Sir Walter Elliot, of Kellynch Hall, in Somersetshire, was a man who, for his own amusement, never took up any book but the Baronetage.
“Do read it again, Elizabeth,” Sir Walter said to his eldest daughter as she cradled her father’s favorite book in her hands.
“John Walter Elliot, born April 6, 1730. Married, June 12, 1758, Margaret, daughter of Thomas Masterson, Esq. of Brookhaven, in the county of Wiltshire, by which lady, he has issue. Walter, born March 1, 1760. Married, July 15, 1784, Elizabeth, daughter of James Stevenson, Esq. of South Park, in the county of Gloucester. Principal seat, Kellynch Hall, in the county of Somerset. Heir presumptive, William Walter Elliot, Esq., great grandson of the second Sir Walter.”
Sir Walter delighted in his daughter’s reading, not only for the content, but because of the slight lisp Elizabeth had whenever she pronounced “Somerset,” Stevenson,” “South Park,” and “esquire,” an articulation that only served to enhance the reading of his family’s history.
“One more time, dear,” Sir Walter said.
“No, Papa. It is time for me to arrange your curls.”
A month earlier, Sir Walter’s valet had left his position at Kellynch, the seat of a baronetcy, to serve in the house of the owner of a shipyard in dreary Devon. The man who had replaced Thomas was adequate in most regards, but could not arrange his master’s hair to save his life. That task now fell to his eldest daughter.
“You should have tried harder to keep Thomas,” Elizabeth said, tapping her father gently on the shoulder with his comb.
“Unfortunately, Thomas had to go,“ he said, pouting. “All he ever did was rattle on about his wages and holes in his stockings and holes in his nightshirt and holes in his shoe leather. He was positively tedious.”
“Yes, but he could do your hair to your satisfaction.”
“I admit as much, but the price was too high, Elizabeth. His whining unsettled me. I think he must be part Irish. That race is always complaining about something. Besides, the new man will eventually learn to do it.”
As Elizabeth shaped the curls framing her father’s brow, she thought what a handsome man he was. Although her late mother was considered to be attractive, Elizabeth understood that her excellent good looks came through the paternal line. While looking at her dearest Papa in the mirror, she noted her own good looks and thought how they contrasted with her younger sister’s.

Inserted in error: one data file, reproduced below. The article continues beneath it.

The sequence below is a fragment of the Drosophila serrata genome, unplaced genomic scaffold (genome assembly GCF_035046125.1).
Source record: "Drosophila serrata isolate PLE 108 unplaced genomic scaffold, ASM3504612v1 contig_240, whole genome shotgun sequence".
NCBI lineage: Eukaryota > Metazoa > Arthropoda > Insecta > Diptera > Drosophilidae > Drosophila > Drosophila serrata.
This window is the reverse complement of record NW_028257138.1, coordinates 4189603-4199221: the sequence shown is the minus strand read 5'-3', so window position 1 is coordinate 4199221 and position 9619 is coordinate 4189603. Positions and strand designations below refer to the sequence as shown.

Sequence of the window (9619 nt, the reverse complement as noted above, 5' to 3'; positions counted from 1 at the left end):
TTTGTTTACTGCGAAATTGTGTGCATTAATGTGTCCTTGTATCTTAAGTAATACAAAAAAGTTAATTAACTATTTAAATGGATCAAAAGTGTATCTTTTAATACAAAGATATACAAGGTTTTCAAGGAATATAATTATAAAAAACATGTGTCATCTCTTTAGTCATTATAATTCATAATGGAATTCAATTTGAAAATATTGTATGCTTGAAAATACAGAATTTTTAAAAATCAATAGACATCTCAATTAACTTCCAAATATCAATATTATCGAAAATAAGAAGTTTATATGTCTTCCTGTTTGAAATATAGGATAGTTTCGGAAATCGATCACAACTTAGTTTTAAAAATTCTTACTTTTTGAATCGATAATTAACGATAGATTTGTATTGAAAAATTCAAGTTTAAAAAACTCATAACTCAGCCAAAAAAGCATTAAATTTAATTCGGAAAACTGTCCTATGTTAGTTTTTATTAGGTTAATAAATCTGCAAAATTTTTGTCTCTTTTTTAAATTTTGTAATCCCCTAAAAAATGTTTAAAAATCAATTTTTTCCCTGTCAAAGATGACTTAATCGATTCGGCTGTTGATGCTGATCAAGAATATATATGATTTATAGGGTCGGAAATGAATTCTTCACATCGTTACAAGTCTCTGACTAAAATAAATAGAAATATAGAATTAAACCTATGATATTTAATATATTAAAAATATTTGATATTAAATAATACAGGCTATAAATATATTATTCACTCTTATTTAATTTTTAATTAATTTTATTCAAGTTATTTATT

If only Anne looked more like me, she might yet find a husband. Instead, there is every indication she will never marry and prove to be a drain on the family resources. But who will have her with her drab hair and dull skin. If she spent more time at her toilette, she might appear, given the proper light, to be marginally attractive. There is also the matter of her choice of attire. If only she would take my advice and select the finest silks for her dresses and employ the services of my modiste, she might attract someone. Charles Musgrove would have done for her.
“What is going on inside that pretty head of yours, Elizabeth?” her father demanded. “I can hear the wheels spinning.”
“I was thinking how very dull Anne is.”
“Do you mean in appearance or demeanor?”
“Both. Neither her looks nor conversation sparkle.”
Her father nodded in agreement but then produced a look of puzzlement. “However, there was a time when she was quite pretty and rather witty, but she has changed, and I agree, not for the better. I wonder what happened?”
Elizabeth shrugged, the subject no longer of interest to her. After placing the comb on her father’s dressing table, she declared him to be the most handsome man in the shire.
“I agree. And you are the most beautiful woman in the county.”
“Just the county, Papa? How limiting,” she said with a laugh.
Sir Walter stood up and extended his hand to his daughter. “Shall we to breakfast? Mr. Ruggles, the carriage maker, is to arrive later this morning.”
“Oh, a new carriage!” Elizabeth exclaimed. “I just love the smell of new leather.”
Currently, I am in San Diego with my granddaughter. Although I may not be able to respond to your comments, I do enjoy reading them.